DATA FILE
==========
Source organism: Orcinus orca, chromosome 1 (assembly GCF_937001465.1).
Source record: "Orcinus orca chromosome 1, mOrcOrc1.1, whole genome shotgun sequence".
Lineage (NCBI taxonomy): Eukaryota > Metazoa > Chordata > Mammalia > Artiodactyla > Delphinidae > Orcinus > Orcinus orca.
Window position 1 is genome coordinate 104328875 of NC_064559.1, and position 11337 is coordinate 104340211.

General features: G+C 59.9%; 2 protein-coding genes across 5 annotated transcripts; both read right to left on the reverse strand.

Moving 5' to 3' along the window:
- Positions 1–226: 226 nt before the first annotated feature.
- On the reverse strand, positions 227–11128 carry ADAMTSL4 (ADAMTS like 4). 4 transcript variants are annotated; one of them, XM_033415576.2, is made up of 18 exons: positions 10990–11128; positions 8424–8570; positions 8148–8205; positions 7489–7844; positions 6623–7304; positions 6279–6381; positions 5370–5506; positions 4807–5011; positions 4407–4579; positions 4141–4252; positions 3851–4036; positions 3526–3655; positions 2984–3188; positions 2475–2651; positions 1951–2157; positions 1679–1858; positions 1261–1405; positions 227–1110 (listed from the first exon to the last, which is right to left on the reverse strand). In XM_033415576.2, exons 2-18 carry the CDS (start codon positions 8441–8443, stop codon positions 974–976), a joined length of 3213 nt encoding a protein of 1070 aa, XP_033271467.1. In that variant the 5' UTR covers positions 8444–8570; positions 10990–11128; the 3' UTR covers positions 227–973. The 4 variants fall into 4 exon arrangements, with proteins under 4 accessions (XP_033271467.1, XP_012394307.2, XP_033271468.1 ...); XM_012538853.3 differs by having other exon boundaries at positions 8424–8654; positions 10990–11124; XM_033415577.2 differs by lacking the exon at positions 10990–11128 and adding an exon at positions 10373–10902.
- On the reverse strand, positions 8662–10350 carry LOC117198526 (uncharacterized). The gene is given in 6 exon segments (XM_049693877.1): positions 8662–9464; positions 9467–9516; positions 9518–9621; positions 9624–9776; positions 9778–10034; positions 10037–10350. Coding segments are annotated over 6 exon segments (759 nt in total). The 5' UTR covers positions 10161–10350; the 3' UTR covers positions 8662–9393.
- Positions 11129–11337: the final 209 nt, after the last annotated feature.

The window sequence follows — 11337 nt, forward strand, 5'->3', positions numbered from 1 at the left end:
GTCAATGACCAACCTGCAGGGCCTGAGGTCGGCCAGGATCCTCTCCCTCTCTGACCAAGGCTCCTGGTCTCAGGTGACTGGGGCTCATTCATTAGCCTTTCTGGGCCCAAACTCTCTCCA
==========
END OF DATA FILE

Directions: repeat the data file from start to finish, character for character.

Source organism: Orcinus orca, chromosome 1 (assembly GCF_937001465.1).
Source record: "Orcinus orca chromosome 1, mOrcOrc1.1, whole genome shotgun sequence".
Lineage (NCBI taxonomy): Eukaryota > Metazoa > Chordata > Mammalia > Artiodactyla > Delphinidae > Orcinus > Orcinus orca.
Window position 1 is genome coordinate 104328875 of NC_064559.1, and position 11337 is coordinate 104340211.

General features: G+C 59.9%; 2 protein-coding genes across 5 annotated transcripts; both read right to left on the reverse strand.

Moving 5' to 3' along the window:
- Positions 1–226: 226 nt before the first annotated feature.
- On the reverse strand, positions 227–11128 carry ADAMTSL4 (ADAMTS like 4). 4 transcript variants are annotated; one of them, XM_033415576.2, is made up of 18 exons: positions 10990–11128; positions 8424–8570; positions 8148–8205; positions 7489–7844; positions 6623–7304; positions 6279–6381; positions 5370–5506; positions 4807–5011; positions 4407–4579; positions 4141–4252; positions 3851–4036; positions 3526–3655; positions 2984–3188; positions 2475–2651; positions 1951–2157; positions 1679–1858; positions 1261–1405; positions 227–1110 (listed from the first exon to the last, which is right to left on the reverse strand). In XM_033415576.2, exons 2-18 carry the CDS (start codon positions 8441–8443, stop codon positions 974–976), a joined length of 3213 nt encoding a protein of 1070 aa, XP_033271467.1. In that variant the 5' UTR covers positions 8444–8570; positions 10990–11128; the 3' UTR covers positions 227–973. The 4 variants fall into 4 exon arrangements, with proteins under 4 accessions (XP_033271467.1, XP_012394307.2, XP_033271468.1 ...); XM_012538853.3 differs by having other exon boundaries at positions 8424–8654; positions 10990–11124; XM_033415577.2 differs by lacking the exon at positions 10990–11128 and adding an exon at positions 10373–10902.
- On the reverse strand, positions 8662–10350 carry LOC117198526 (uncharacterized). The gene is given in 6 exon segments (XM_049693877.1): positions 8662–9464; positions 9467–9516; positions 9518–9621; positions 9624–9776; positions 9778–10034; positions 10037–10350. Coding segments are annotated over 6 exon segments (759 nt in total). The 5' UTR covers positions 10161–10350; the 3' UTR covers positions 8662–9393.
- Positions 11129–11337: the final 209 nt, after the last annotated feature.

The window sequence follows — 11337 nt, forward strand, 5'->3', positions numbered from 1 at the left end:
GTCAATGACCAACCTGCAGGGCCTGAGGTCGGCCAGGATCCTCTCCCTCTCTGACCAAGGCTCCTGGTCTCAGGTGACTGGGGCTCATTCATTAGCCTTTCTGGGCCCAAACTCTCTCCA